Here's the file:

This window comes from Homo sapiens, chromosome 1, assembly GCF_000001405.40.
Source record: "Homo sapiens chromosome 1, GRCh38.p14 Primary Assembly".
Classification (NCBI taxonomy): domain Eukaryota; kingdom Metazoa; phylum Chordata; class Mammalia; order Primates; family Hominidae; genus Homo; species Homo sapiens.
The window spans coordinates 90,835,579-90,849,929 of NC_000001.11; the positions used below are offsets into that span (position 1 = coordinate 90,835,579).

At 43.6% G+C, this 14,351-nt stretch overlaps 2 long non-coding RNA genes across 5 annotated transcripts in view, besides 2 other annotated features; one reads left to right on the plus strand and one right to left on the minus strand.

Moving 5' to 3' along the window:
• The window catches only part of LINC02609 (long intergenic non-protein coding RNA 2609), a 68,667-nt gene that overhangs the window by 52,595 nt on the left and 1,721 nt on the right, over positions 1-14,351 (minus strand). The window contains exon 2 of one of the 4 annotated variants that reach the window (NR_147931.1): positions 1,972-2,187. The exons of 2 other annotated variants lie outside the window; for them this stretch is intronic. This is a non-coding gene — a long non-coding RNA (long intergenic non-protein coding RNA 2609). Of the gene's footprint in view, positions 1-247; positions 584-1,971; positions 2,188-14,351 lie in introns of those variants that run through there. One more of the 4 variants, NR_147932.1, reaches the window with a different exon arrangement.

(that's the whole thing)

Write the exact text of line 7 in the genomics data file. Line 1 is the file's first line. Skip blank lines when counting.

• The window catches only part of LINC02609 (long intergenic non-protein coding RNA 2609), a 68,667-nt gene that overhangs the window by 52,595 nt on the left and 1,721 nt on the right, over positions 1-14,351 (minus strand). The window contains exon 2 of one of the 4 annotated variants that reach the window (NR_147931.1): positions 1,972-2,187. The exons of 2 other annotated variants lie outside the window; for them this stretch is intronic. This is a non-coding gene — a long non-coding RNA (long intergenic non-protein coding RNA 2609). Of the gene's footprint in view, positions 1-247; positions 584-1,971; positions 2,188-14,351 lie in introns of those variants that run through there. One more of the 4 variants, NR_147932.1, reaches the window with a different exon arrangement.